- TOP PLAYERSOffensePABLO S. TORRE | August 20, 2012
- TAMPA BAY buccaneersENEMY lines WHAT A RIVAL COACH SAYSJune 28, 2012
- Faces in the CrowdJune 11, 2001
THERE WERE quite a few lean years in Milwaukee when the organization's most recognizable faces were broadcaster Bob Uecker, the suds-plunging Bernie Brewer and, more recently, the racing sausages. But that seems like a long time ago, doesn't it? Now the Brewers have "the nucleus," and everyone from Glendale to Waukesha to Hales Corners (and plenty of places outside the Wisconsin borders, really) knows who forms it: five young, homegrown position players who last season helped put the team in the playoffs for the first time since 1982, the same year the three oldest of those players were born.
Ryan Braun, Prince Fielder, J.J. Hardy, Corey Hart and Rickie Weeks are "five young studs that I'll stack up against anyone," says new bench coach Willie Randolph. Only the Dodgers have a collection of 27-and-under everyday players that comes close. Braun, the cool, lean Southern Californian, and Fielder, the high-strung, squat son of former big league slugger Cecil Fielder, form the best twentysomething power-hitting duo in the game. "Those two guys could hit 90 homers between them this year," says one rival general manager. That wouldn't be a reach, considering that Fielder has already hit 50 in a season and Braun has 71 bombs in his first two big league seasons—a total exceeded only by Joe DiMaggio, Ralph Kiner, Eddie Mathews and Albert Pujols over the same span.
The athletic Weeks—with whom Randolph, a former All-Star second baseman, worked closely this year—has yet to tap his potential, and the batting order still lists too heavily to the right. (Fielder is the lone lefthanded threat.) But the lineup is not the issue. Milwaukee, whose 3.85 team ERA was the fourth-best in the majors in '08, lost a pair of starters to free agency in the off-season: Ben Sheets, the National League starter in last summer's All-Star Game, and CC Sabathia, who carried the Brewers into the postseason after Sheets went down with a torn flexor tendon. (It might sideline Sheets, who remains unsigned, for all of 2009.)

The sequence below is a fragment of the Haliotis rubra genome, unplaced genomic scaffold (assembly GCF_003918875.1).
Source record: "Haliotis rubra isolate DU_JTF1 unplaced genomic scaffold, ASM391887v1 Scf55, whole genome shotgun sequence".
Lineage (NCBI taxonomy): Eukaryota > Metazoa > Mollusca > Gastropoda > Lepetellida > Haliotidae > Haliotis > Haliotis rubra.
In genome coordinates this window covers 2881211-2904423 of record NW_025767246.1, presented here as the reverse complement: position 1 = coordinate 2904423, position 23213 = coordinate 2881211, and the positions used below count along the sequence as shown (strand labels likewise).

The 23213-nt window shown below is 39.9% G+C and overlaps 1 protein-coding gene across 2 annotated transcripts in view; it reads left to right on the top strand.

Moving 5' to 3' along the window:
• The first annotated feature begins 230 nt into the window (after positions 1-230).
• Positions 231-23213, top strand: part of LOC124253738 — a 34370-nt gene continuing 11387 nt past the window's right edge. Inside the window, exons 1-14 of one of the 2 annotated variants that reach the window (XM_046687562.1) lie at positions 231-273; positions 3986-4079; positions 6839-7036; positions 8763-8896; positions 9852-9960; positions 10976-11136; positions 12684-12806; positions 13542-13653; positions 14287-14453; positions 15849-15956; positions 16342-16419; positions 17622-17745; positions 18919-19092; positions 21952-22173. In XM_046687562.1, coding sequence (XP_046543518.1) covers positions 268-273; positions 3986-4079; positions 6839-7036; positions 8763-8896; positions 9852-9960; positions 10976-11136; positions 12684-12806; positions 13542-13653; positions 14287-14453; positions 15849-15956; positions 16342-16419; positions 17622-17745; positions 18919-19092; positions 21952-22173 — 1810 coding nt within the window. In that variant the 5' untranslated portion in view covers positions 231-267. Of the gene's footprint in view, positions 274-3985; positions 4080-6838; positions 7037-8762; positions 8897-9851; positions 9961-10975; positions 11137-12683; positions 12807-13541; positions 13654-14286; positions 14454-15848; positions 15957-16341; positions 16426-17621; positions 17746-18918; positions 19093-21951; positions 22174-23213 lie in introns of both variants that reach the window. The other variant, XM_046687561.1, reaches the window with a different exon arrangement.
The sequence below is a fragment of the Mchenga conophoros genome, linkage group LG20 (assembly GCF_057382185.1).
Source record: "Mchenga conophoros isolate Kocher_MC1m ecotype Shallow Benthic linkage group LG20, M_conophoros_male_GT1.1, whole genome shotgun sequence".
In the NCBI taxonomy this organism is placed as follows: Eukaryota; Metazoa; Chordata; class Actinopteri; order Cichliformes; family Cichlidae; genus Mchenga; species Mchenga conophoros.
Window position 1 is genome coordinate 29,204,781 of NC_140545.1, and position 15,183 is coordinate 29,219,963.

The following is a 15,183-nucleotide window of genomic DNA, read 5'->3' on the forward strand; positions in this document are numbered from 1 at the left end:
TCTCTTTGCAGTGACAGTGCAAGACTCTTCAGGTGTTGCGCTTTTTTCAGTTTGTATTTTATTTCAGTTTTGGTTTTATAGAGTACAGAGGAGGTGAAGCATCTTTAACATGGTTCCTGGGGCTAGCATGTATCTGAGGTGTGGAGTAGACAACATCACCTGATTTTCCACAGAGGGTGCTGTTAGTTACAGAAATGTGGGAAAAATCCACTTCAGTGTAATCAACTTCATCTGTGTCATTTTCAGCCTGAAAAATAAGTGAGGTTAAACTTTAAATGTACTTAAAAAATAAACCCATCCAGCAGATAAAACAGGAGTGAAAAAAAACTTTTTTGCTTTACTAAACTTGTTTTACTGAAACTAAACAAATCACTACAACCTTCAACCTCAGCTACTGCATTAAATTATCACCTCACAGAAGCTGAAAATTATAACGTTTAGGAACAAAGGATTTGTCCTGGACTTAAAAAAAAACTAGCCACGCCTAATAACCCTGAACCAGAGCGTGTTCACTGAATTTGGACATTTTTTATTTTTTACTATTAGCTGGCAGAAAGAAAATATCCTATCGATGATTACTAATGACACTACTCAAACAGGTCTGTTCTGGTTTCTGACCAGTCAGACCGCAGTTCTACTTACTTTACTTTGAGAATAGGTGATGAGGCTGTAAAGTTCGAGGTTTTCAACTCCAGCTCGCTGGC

Milwaukee's new front man is Yovani Gallardo, of whom Braun says, "If he's healthy, he's at least as good as Sheets." Catcher Jason Kendall takes the discussion a step further: "Barring injury, he's going to win the Cy Young."
Only 23, Gallardo throws a low-90s fastball with movement and an excellent curveball. The 6'2", 220-pound righthander struck out nearly one batter per inning in a strong rookie season in 2007, and he appeared headed for an even better year in '08 (1.88 ERA in four starts) before suffering a torn ACL in his right knee. Beyond that, as first-year manager Ken Macha rightfully notes, depth is a big concern. Free-agent addition Braden Looper, who made a successful conversion from the bullpen to the rotation with the Cardinals, was a cost-efficient signing ($4.75 million), but he's a back-end starter, of which the Brewers have too many. The bullpen depth is similarly questionable, despite the addition of alltime saves leader Trevor Hoffman.
Still, youthful optimism pervades a clubhouse populated by the young stars plus respected veterans such as Hoffman, Kendall, Looper, Mike Cameron and Craig Counsell. Braun allows that the Cubs are the NL Central and pennant favorites, but he believes the Brew Crew will be playing games in October again this year. "That's our plan," he says. They just might have to get there like Milwaukee's '82 division champs did, Harvey Wallbanger--style. "Score a lot of runs," says Hart. "Score as many runs as we can."
Manager Ken Macha
FIRST SEASON WITH BREWERS
[This article contains a table. Please see hardcopy of magazine or PDF.]